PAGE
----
• Do we just conduct our lives living as separate people, not connecting, not living in community where we care for one another and really communicate?disagree-1099579_1280

Or

  • Do we choose to live in community, striving for a unity in the midst of diverse people?

If we do not choose to live in community, by default, we choose to live as individuals all doing our own thing.

The challenge, however, is that as soon as we choose to be in community, there will be diversity, whether of race, nationality, religion, opinions about politics or gender, and generations.

When I got married, there was a choice to start our family, a new community. Right from the start, two people living together with different opinions. Yes, we were the same race, same religion, same generation. But we were two different people. Different personalities (extrovert vs introvert). Different family upbringing (somewhat peaceful vs sparks flying often). Different birth order (#2 of 4 vs #5 of 5). Different regional backgrounds (suburb vs farm/small town). This impacted how we related to one another. And there were indeed disagreements for things as basic as what time should we arrive at church.argument-238529_1280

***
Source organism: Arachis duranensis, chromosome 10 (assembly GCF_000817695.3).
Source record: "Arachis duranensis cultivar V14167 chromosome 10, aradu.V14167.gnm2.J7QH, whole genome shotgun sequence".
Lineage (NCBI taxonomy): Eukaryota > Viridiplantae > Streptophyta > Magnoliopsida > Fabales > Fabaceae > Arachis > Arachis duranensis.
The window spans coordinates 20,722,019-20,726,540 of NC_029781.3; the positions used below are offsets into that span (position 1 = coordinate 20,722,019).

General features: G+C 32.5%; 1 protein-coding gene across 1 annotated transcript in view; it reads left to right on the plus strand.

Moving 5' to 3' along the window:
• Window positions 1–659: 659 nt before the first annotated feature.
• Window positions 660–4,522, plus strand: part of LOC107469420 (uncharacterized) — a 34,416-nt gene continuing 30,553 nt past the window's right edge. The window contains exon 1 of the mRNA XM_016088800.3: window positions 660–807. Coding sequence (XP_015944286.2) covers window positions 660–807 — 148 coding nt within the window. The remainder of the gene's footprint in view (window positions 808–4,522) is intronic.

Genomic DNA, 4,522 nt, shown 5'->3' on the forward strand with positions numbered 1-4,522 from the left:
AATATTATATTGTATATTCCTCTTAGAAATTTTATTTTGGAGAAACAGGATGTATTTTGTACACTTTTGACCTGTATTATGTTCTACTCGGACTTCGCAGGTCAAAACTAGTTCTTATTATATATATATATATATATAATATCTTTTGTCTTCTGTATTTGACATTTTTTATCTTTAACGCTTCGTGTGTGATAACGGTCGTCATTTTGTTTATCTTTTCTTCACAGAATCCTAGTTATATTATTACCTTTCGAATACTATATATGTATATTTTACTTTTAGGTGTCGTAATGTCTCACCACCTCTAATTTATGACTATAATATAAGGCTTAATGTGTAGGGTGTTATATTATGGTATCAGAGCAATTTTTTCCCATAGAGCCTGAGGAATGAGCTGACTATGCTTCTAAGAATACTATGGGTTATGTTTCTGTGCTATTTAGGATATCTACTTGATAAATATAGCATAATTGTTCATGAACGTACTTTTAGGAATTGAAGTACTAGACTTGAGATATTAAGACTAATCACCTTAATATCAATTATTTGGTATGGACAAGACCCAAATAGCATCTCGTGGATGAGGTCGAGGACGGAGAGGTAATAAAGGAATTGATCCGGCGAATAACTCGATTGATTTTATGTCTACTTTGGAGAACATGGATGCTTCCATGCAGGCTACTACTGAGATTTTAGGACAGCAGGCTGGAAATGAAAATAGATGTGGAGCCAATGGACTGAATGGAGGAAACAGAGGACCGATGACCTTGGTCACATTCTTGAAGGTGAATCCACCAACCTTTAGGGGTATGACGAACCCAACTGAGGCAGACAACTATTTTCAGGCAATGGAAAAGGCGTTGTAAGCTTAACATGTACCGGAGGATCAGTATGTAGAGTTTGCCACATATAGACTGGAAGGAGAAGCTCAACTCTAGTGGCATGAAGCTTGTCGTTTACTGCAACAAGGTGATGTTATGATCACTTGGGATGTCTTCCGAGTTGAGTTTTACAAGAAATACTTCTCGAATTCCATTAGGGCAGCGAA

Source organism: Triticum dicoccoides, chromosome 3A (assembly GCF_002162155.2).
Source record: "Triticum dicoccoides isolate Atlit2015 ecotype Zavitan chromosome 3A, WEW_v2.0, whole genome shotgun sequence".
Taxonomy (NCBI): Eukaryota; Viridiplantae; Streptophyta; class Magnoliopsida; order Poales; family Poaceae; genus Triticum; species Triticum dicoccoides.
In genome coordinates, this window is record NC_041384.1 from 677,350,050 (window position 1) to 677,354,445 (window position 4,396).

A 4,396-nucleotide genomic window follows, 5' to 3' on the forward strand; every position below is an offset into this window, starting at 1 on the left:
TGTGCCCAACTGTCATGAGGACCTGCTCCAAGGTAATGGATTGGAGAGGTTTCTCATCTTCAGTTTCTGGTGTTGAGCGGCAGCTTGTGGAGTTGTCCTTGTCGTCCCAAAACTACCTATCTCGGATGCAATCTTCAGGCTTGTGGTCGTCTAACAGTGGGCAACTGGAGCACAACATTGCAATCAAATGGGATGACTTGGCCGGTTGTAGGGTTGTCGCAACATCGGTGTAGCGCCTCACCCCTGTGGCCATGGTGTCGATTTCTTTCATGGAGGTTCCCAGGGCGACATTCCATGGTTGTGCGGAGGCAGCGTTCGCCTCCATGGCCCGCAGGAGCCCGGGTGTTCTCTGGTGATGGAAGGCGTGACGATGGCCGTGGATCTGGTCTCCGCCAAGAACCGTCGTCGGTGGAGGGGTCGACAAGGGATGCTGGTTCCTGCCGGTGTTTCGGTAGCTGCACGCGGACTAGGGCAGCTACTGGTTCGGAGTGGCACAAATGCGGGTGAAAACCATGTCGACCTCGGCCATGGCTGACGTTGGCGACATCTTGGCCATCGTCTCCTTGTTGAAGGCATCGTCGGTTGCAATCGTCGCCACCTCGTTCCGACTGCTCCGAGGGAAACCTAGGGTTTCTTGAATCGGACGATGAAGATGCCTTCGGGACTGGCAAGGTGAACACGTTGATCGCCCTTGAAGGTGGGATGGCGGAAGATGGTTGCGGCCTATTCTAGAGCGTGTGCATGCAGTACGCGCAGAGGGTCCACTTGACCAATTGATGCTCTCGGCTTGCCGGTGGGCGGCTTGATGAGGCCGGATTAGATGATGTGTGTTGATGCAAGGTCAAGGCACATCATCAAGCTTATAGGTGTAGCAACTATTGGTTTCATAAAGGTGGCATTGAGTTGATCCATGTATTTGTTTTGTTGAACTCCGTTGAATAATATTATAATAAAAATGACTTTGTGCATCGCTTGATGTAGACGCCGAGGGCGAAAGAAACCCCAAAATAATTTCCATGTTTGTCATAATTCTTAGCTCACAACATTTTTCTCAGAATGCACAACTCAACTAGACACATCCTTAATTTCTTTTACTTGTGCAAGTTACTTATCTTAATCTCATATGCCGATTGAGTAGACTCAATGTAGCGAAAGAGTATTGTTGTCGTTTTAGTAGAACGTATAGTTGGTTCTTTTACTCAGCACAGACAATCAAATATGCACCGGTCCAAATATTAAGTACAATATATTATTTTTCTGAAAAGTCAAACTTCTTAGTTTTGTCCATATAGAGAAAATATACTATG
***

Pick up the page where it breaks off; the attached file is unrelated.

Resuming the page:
If this is just two people, what happens when you add more people? The more people you add to the community, the more likelihood of differences showing up. Diversity is inevitable. Thus, living in community is messy.

In the Bible, there is a verse that says, “Without oxen, the stable stays clean.” (NLT) If you don’t have oxen in your stables, there will be no dung. If you don’t have people, you don’t have the messiness of life. But we can’t live that way, without people.

We must make a choice to live in community, to be with people. And to be with people calls us to aim for unity within the diversity. With the messiness in a diverse group of people comes the need to learn the art of compromise, learning to find a middle ground. But what if we have completely different ideas or opinions on something? We must learn to agree to disagree.

How does one do that?

  • First, remind yourself:
    • that the other person is a fellow human, deserving respect and dignity and kindness, even if they disagree with you!
    • that often people have a lot in common even amid diversity. Ask yourself, what do you have in common with this person? Sometimes people are heading toward the same goal but with different means.
  • Secondly, get some perspective. Realize that unless it is a life and death situation, who wins an argument will not be important 10 years from now. No one will remember.
  • Thirdly, let it go. It won’t help you nor the other person to come out on top. If you are arguing about religion or football teams, trying to change the other person’s opinion will do no good. For them or for you.

Share opinions. Don’t be afraid of discussing differences. But respect one another in the process. And agree in the end to disagree.handshake-4040911_1280